Rassmussen: Thank you.
The Doctor: You’ve also created an abomination.

Chopra: Sleep dust?
The Doctor: Sleep dust.
Nagata:  You’re kidding.
The Doctor: What, do I look like I’m kidding. Is this a kidding face? Ask the crew of this station if they’re kidding. Or what’s left of them.
Nagata: But sleep dust?
The Doctor: Yes, the stuff in the corner of your eye. The stuff you wipe away every morning when you wake up.
Rassmussen: That’s ridiculous. This is getting us nowhere.

The Doctor: What used to be sleep in your eye has turned into a carnivorous life form.

The Doctor: Sleep is essential to every sentient being in the universe. But to humans—greedy, filthy, stupid humans—it’s an inconvenience to be bartered away. Well now we know the truth. Sleep isn’t just a function, it’s blessed. Every night we dive deep into the inky pool, deep into the arms of Morpheus. Every morning we wake up and wipe the sleep from our eyes. And that keeps us safe. Safe from the monsters inside.
Nagata: Well the bloody monsters are outside now.

The Doctor: There’s something going on here. Something we’re not getting.

Clara: What now? We can’t stay in here, we’re gonna freeze to death. We can’t go back out there because the Sandmen will get us.
The Doctor: Sandmen?
Clara: Yeah. It’s a good name. Fits, like the song. {singing} Bum, bum, bum, bum
The Doctor: No. No no no. You don’t get to name things. I’m the Doctor. I do the naming.
Clara: All right. Sorry.
The Doctor: It’s like the Silurians all over again.

The Doctor: What did you just say?
Nagata: When?
The Doctor: 1.83 minutes ago.
Nagata: I said we don’t have helmet cams.

Clara: Doctor? That door isn’t going to last much longer.
Nagata: So what do we do?
The Doctor: We let them in.
Clara: What?
The Doctor: We let them in!

Rassmussen: Mm. It’s clever, that. Clever strategy. If they’d stayed in there they’d have frozen to death, so the Doctor had to let the creatures in. That was his theory. {beat} Oh, I’m not dead. You probably guessed that by now.

The Doctor: You said you felt like you were being watched, Clara.
Clara: Paranoia, you said.
The Doctor: Not this time. There is a feed. Wireless. These images are being stored by someone. Collated. Nagata, look at this footage. What’s wrong with it? What’s wrong?
Nagata: Don’t know.
The Doctor: Look. There’s one very obvious thing about it. Do you see it yet? No? Okay, I’ll tell you what’s wrong. There’s footage here of everyone. But what’s missing in all of it? What can’t you see anywhere? Not in the footage, no on this ship. Look. Really look. There are no cameras here. No CCTV. No helmet cams. So how and why does this footage even exist? The dust has been watching us.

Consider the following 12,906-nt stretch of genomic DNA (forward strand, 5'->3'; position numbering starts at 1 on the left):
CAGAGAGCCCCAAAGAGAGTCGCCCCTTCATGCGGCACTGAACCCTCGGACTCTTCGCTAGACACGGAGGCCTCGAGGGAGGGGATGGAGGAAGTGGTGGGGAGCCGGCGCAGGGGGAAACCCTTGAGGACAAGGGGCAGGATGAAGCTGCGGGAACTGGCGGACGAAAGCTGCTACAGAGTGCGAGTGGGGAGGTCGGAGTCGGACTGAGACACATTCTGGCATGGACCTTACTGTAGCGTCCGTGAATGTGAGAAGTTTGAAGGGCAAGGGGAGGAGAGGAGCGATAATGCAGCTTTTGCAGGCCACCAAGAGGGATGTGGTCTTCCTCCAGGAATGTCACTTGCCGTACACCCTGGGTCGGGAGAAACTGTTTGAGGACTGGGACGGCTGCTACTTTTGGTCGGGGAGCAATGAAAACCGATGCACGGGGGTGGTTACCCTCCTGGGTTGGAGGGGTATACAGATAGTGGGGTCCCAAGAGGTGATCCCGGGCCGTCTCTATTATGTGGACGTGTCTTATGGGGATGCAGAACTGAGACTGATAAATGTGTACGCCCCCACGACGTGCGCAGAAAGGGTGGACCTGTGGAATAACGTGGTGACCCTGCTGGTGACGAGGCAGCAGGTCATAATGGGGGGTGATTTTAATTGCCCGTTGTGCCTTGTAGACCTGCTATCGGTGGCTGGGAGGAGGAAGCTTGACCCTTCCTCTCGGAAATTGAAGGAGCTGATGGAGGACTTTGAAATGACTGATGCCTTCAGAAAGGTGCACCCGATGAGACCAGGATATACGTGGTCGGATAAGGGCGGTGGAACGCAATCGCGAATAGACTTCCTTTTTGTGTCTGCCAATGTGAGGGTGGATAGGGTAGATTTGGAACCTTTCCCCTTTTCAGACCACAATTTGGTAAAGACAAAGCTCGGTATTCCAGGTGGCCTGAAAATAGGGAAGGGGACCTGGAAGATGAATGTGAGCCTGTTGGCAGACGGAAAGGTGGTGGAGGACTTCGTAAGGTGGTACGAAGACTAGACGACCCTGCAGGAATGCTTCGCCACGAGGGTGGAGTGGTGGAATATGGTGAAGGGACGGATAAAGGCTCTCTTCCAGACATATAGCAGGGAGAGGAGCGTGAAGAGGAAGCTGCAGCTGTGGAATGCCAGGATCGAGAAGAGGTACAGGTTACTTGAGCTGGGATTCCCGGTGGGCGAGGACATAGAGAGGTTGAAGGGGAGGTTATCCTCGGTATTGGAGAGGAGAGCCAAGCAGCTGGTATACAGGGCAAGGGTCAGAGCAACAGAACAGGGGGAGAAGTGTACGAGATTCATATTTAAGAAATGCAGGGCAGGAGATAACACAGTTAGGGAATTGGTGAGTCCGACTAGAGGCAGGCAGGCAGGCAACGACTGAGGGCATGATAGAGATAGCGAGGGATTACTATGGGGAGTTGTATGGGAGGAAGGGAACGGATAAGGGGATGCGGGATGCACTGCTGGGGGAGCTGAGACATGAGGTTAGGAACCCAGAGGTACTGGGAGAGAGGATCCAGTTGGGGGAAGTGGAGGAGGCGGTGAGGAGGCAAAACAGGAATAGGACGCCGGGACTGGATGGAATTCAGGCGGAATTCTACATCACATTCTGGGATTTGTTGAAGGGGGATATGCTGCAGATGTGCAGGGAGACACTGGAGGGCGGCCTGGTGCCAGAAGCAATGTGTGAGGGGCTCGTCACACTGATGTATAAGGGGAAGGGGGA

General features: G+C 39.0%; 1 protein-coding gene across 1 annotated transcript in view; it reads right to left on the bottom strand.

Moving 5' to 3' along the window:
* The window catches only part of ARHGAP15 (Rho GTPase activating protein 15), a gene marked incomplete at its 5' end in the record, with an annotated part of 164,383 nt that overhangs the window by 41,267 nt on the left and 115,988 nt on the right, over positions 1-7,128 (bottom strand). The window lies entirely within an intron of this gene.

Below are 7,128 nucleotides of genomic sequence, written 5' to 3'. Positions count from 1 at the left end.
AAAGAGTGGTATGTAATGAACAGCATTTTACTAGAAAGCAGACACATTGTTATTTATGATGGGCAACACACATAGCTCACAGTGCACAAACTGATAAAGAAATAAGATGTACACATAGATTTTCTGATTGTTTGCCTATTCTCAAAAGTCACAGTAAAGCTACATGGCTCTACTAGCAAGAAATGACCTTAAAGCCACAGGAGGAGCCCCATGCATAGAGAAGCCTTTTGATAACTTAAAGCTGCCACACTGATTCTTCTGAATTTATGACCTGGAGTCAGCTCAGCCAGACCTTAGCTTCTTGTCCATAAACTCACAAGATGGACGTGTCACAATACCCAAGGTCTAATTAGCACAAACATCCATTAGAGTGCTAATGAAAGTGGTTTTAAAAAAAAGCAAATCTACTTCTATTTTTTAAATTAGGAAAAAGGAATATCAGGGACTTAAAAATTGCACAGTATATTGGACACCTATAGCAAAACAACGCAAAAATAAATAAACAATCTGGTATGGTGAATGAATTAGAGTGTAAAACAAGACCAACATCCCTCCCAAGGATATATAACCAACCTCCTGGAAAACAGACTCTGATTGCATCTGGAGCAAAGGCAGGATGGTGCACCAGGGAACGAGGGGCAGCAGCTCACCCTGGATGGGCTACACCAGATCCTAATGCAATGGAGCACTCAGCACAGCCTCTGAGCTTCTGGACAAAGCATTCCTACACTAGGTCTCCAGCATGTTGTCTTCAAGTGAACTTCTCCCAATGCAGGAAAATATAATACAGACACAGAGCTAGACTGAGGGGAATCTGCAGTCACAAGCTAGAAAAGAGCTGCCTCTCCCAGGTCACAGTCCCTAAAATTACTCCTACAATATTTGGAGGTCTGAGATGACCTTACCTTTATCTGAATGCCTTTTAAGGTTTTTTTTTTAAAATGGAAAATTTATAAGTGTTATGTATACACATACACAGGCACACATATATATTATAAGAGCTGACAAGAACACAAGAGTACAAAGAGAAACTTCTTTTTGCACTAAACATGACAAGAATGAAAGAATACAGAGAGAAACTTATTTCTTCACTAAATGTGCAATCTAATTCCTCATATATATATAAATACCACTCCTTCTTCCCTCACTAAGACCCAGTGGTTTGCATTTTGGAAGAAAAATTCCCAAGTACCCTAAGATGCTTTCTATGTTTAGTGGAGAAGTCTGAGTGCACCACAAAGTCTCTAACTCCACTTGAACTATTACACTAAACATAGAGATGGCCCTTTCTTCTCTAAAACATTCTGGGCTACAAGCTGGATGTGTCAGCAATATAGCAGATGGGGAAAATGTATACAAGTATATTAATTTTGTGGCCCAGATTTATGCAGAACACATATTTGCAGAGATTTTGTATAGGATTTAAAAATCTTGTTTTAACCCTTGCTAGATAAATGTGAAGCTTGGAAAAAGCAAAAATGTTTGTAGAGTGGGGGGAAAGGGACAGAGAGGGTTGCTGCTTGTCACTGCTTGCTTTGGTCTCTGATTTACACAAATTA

The Doctor: There’s nothing here from Chopra’s point of view, because he refuses to use Morpheus. But everyone else is here. Including you. You don’t have a camera, Clara. But you will have by now, sleep in your eye.

Chopra: In the absence of any further communication with Chief Nagata and the others, I must regrettably assume them to be deceased. Under the circumstances, I’m now returning to the ship, and will begin preparations to destroy Le Verrier station.

The Doctor: You had that prepared well in advance, didn’t you? Your statement. Your alibi. There would inevitably be questions when you got to Triton. So you needed to get your story straight.
Rassmussen: You can’t fight them, Doctor. There’s no point. They’re the future. A new life form. Better life form. That’s very clear to me now. They’ve made me understand. And we’re to be their food, and that’s only correct. I just needed to find a way to get them off this station, back to Triton. And then they’ll spread. Spread everywhere.
Clara: And that’s what you want? You’re helping them wipe out humanity.
Rassmussen: Things have been made very clear to me!
Nagata: But we saw you die. The Sandmen swallowed you.
The Doctor: I think the professor has been playing a long game. Am I right?
Rassmussen: They speak to me. In my mind. Trust me, I think. But they’re like children. Babies. So new, evolving. Hungry. Always so hungry.

Rassmussen: We had to find a way out. And then there’d be new food sources. Unlimited. So they spared me, and we waited.
The Doctor: You and your cargo.
Rassmussen: I got it in here while you were all distracted.

Rassmussen: I’ve been working on Morpheus for a very long time, Doctor. I had to start somewhere. {indicating the pod} Morpheus’ first client. Patient Zero. The ultimate Wide-Awake. Inside there is a man who hasn’t slept in five years.
The Doctor: Or what’s left of him.
Rassmussen: He’s the wellspring. Once we get to Triton he will spread his spores.

Rassmussen: We can’t fight the inevitable. Humanity’s day is done!

The Doctor: This doesn’t make any sense.
Clara: What?
The Doctor: A man who hasn’t slept for five years.
Clara: Well you heard what he said. That’s the first Morpheus patient.
The Doctor: But the dust consumes the host
Clara: And then they make Sandmen. They conglomerate.
The Doctor: Well we escaped from that cold storage room because they were blind. And why power down the grab-shields when he did? It’s like this is all for effect.
Clara: Look, can we maybe have this conversation when we get off this thing.
The Doctor: Like a story.

The Doctor: It doesn’t make sense! None of this makes any sense!

Rassmussen: Hello again! The thing is, you see, this message, this testament, it wasn’t just my alibi, it was my plan. There are no spores, no infection. The Morpheus process remains the same. An electronic signal that affects the sleep centers of the brain. It changes them. An electronic signal that’s contained in this recording. There it is. Tickles, doesn’t it? I’ve just got time to fit this bit in and then I can finish the story. And then I’m going to transmit this footage to the whole solar system. I do hope you’ve enjoyed the show. I did try to make it exciting. All those scary bits. All those death-defying scrapes. Monsters. And a proper climax with a really big one at the end. Compulsive viewing. I did tell you not to watch. {he reveals a sand interior} There’s nothing left of Rassmussen anymore. Only us. Only us. You will show this film to your family, won’t you? And your friends. And everyone really. And then we can all be together. Dust to dust. Excuse me. You’ve got something there. Just in the corner of your eye.